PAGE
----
Almost a year ago I reported on how the case if Teresa Wagner, a Conservative Iowa law professor denied new trial in political discrimination case:

The lawsuit by Teresa Wagner against the former Dean of the University of Iowa’s College of Law has received a lot of attention, a tortured procedural history (including a prior appeal) and confusing results. In the latest twist, a judge has denied Wagner’s motion for a new trial (full opinion embedded at bottom of post).

The lawsuit concerns claims by Wagner that she suffered discrimination based on her conservative political views, resulting in her being denied a promotion (she’s still employed).

Paul Mirengoff of Power Line describes the outrageous facts behind the case:

Wagner was already the associate director of the law school’s writing center. Moreover, she had taught legal writing at George Mason University Law School, edited three books, practiced as a trial attorney in Iowa, and written several legal briefs, including one in a U.S. Supreme Court case. In addition, the faculty-appointments committee at the University of Iowa College of Law recommended her appointment as a full-time instructor.

By contrast, one of those selected for the position, a self-described “off the charts liberal,” had one semester of law-school teaching experience, no legal publications, and no experience practicing law. He quit the job within a year.

The second position was filled by a former research assistant originally hired straight out of law school. He had been the research assistant for a professor who clerked for Justice Blackmun at the time Blackmun wrote the decision in Roe v. Wade. This professor led the opposition to Wagner’s appointment.

The inference of discrimination arising from this comparison of credentials is bolstered by the fact that, at the time of the hiring decision, the law school had only one Republican on its 50-member faculty, and he had joined the faculty 25 years earlier…. The inference of discrimination against Wagner is also bolstered by a memo written the day after her rejection by an associate dean of the law school.

The law school’s stated reason for not hiring Wagner was that she “flunked” her interview by refusing to teach the “analysis” portion of the course. But, as Peter explains, faculty emails contradict this account. The law school conveniently destroyed its tape of the interview.

Wagner tried her case before a jury. The jury foreman told the Des Moines Register that “everyone in that jury room believed she had been discriminated against.” However, the jury could not agree as to whether the law school dean was exclusively responsible. The jury was thus declared “hung,” which should have meant a new trial. However, through manipulation described by Peter, the court contrived to convert this into a ruling in favor of the dean on the First Amendment count. It later dismissed the Fourteenth Amendment claim.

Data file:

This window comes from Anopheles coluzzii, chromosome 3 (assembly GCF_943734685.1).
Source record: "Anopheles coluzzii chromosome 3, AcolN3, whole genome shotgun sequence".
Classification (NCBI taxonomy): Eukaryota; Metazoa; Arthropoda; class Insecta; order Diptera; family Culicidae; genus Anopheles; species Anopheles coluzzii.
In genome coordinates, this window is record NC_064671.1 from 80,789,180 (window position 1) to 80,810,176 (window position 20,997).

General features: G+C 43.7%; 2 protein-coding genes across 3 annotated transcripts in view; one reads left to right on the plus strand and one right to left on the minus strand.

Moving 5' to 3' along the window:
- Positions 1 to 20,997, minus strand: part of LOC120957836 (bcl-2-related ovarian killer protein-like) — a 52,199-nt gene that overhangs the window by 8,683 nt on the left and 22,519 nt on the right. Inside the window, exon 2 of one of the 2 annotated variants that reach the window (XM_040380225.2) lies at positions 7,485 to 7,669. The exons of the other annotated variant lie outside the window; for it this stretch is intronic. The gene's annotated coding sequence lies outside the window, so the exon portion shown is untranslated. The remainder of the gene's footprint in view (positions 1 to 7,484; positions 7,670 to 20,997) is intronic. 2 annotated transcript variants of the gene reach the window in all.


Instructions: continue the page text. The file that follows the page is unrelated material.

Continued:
The case was argued in the 8th Circuit Court of Appeals on Friday. Scott Johnson of Power Line attended the oral argument, and reports:

My favorite question during the oral argument was more of a statement, by Judge Beam. It came during the argument on behalf of the law school and was something like: “So, 49 Democrats and one Republican?”….

The other two judges on the panel in Ms. Wagner’s appeal (Smith and Benton) are similarly good for Ms. Wagner. All three are Republicans. Judge Smith was on the panel that decided the first appeal in favor of Ms. Wagner. Judge Benton was incredibly thoughtful and well prepared. The panel on this appeal presents a sort of mirror image of the University of Iowa law school faculty.

My impression is that the best Ms. Wagner will come away with from the Court this time around is an order remanding the case to the district court for additional findings. I think it is less likely that the Court will reverse the district court decision outright and order a new trial than that it will affirm the district court. Of the three possibilities, my guess is that remand is the most likely.

When I spoke with her yesterday, Ms. Wagner seemed happy and optimistic. Whatever the outcome, she personally will prevail. All I can say is that I wish her the best, as I did when we parted.

UPDATE: I should have noted that via this page on the Eighth Circuit site, you can find audio of the oral argument in the Wagner appeal posted here. If you have any interest in the case, you may want to listen to it yourself.

There are additional reports from TaxProf.

Let’s hope Prof. Wagner is successful.

This type of discrimination hasn’t been a problem for me, yet, but one never knows, does one?